James Diaz: Bodies That Linger
Photo: Joanna C. Valente

Photo: Joanna C. Valente


I learned the able way

of bodies that linger in door ways too long

that speak the tongue of winter 

in corner market parking lots

surrounded by the sound of hunters like church bells

but they worship death

without the resurrection

I don't know what it's like 

and in your place I would surly crumble 

but you grip the wheel, I imagine, so hard -

you take the next turn and the next and the next

me, I don't even know how to drive

I'm scared all the time

and I don't know why

the worst really has already happened

there is this river in my darkest dream

and they named it dial tone 

skin of your teeth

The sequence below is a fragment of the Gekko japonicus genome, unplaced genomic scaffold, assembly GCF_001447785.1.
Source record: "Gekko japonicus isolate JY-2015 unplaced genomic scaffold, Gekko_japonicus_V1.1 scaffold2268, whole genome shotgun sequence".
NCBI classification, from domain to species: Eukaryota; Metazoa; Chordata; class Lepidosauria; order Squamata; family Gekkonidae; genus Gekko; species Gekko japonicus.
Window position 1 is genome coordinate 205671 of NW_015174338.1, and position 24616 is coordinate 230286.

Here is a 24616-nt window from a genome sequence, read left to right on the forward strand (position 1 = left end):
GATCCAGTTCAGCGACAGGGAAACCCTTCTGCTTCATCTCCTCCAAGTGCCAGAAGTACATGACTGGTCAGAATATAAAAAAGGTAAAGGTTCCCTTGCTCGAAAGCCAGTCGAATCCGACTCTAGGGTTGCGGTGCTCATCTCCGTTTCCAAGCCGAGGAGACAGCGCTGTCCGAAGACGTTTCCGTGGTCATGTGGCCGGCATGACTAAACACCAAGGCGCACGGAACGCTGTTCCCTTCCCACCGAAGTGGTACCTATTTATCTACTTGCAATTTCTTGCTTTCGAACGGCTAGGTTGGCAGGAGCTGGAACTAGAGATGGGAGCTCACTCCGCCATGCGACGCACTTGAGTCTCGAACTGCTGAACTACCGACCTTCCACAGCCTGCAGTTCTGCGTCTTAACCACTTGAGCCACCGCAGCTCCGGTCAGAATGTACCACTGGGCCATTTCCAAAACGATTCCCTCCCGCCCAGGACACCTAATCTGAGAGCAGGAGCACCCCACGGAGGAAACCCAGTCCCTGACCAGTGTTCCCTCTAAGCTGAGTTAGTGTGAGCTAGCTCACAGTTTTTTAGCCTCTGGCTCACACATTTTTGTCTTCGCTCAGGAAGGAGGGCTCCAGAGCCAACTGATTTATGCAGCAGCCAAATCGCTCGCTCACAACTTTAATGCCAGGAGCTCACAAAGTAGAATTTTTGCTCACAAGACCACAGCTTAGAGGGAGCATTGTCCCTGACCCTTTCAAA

and god is good 

with numbers

but not with names

I don't want you to be alone

ever my friend

and sometimes, sometimes

I don't know what to say

to make it all better

when the best thing I could possibly say

is exactly that. 

James Diaz is the author of This Someone I Call Stranger (Indolent Books, 2018) and editor (along with Elisabeth Horan & Amy Alexander) of the anthology What Keeps us Here: Songs from The Other Side of Trauma (Anti-Heroin Chic Press, 2019). In 2016 he founded the online literary arts and music journal Anti-Heroin Chic to provide a platform for often unheard voices, including those struggling with addiction, mental illness and Prison/confinement. His most recent work can be found in Moonchild Magazine, Occulum, Drunk Monkeys and Thimble Literary Magazine. He resides in upstate New York, in between balanced rocks and horse farms. He has never believed in anything as strongly as he does the power of poetry to help heal a shattered life.